There has been a great deal of concern regarding juice as a possible contributor to childhood obesity, causing many physicians and nutritionists to recommend that juice be limited in young children’s diets or possibly eliminated altogether. Data published in the December 2007 issue of the medical journal Pediatrics concludes that moderate consumption of 100 percent juice did not make children fatter. However, while this is good news, research will continue to make sure this is truly accurate information. The new recommendations are that children ages 1 to 6 drink no more than four to five ounces a day and children 7 to 18 drink no more that eight to 12 ounces a day.
It is more likely that children who become obese from drinking “juice” are not actually consuming just 100 percent fruit juice but fruit juice beverages. It is very important that parents understand the difference between them.
A juice beverage (or drink) is not actually fruit juice at all. Beverages usually consist of water as the main ingredient followed by high-fructose corn syrup, a small amount of fruit flavoring (perhaps even an actual juice or juice combination) and artificial coloring.
Beverages can contain very small amounts of juice and still be labeled a fruit beverage, but they are actually just sweetened water with a fruity taste. Frequently, vitamins are added to make them appear healthier; labels are usually marked “100 percent Vitamin C” or another similar statement. However, a beverage cannot claim to be 100 percent juice unless it actually is, and you will never see high-fructose corn syrup in a true juice.
What makes the decision difficult for parents of small children is that they want their children to drink liquids, and many preschoolers don’t like water or fluid milk anymore. For any parent concerned with the increasing cost of food, 100 percent juice can be a costly part of a grocery allowance, especially when the juice beverage makers are telling us that our children will get all their vitamin requirements in a less expensive, non-juice drink.
In reality these drinks aren’t cheaper at all. They lack the micronutrients found in pure fruit products, and the long-term costs of these drinks is high: increased weight, a tendency towards diabetes and dental problems, to name a few. But there’s no reason why 100 percent fruit juice can’t be diluted to make it last longer. In fact, this is usually recommended for infants and young toddlers when introducing juices into the diet. It may not taste as sweet, but it certainly will be easier on the teeth!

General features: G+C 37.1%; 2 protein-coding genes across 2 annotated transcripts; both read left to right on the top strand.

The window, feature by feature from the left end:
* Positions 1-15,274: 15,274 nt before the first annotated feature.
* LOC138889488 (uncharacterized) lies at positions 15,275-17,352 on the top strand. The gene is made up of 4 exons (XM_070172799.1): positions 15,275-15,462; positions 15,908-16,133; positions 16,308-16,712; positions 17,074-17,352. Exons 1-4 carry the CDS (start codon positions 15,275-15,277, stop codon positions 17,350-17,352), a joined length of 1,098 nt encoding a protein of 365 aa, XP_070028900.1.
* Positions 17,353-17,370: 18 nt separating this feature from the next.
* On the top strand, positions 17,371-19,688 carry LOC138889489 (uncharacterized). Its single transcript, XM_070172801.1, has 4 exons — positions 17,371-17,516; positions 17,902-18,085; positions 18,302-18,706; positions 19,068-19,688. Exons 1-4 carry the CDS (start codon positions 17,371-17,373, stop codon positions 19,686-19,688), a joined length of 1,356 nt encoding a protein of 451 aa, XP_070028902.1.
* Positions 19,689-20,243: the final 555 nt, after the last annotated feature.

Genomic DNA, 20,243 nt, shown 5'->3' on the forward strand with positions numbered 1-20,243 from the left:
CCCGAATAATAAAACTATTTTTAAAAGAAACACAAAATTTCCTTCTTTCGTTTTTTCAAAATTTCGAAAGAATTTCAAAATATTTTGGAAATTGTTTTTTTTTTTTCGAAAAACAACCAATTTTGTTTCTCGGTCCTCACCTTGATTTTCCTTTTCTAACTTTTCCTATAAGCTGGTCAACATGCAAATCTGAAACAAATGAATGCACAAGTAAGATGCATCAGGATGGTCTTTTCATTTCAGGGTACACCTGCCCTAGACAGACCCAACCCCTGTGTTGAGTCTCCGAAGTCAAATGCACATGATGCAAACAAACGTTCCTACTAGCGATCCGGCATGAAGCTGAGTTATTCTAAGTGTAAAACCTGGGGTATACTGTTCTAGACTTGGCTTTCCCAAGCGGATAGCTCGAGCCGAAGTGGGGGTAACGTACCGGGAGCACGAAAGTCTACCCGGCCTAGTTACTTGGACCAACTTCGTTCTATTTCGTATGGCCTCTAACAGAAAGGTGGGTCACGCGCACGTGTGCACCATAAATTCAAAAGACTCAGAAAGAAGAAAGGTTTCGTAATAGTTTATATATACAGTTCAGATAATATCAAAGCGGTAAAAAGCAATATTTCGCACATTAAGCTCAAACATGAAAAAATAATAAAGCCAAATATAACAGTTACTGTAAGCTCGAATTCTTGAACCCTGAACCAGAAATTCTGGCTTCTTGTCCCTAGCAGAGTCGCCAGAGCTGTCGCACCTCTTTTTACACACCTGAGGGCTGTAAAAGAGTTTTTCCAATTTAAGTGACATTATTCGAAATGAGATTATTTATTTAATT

Sports drinks are never appropriate for children as a beverage alternative. They are meant for athletes who sweat during sports. These drinks replace sodium and potassium while rehydrating athletes from a loss of fluids. Here again, the main ingredients are water and high fructose corn syrup.
When giving a young child juice, you should always offer it in a cup. That’s because juices and juice drinks in a bottle can cause your child to drink more than the recommended daily amount and are associated with baby-bottle tooth decay, sometimes called bottle mouth.
Babies and toddlers who fall asleep with a bottle are at most risk for this painful, and ugly, damage to their teeth. While sleeping, the liquid pools in the child’s mouth and the sugars damage the enamel. To avoid bottle mouth, don’t put your child to bed with a bottle at all. If you must, the only liquid that should be in a bottle at night and naptime is water.
Once juice has been introduced into your child’s diet, it is recommended that dental care begin on a daily basis. Take care to brush all erupted teeth and wash the gums with a soft cloth where teeth have not yet broken through.
Our parenting advice is given as suggestions only. We recommend you also consult your healthcare provider, and urge you to contact them immediately if your question is urgent or about a medical condition.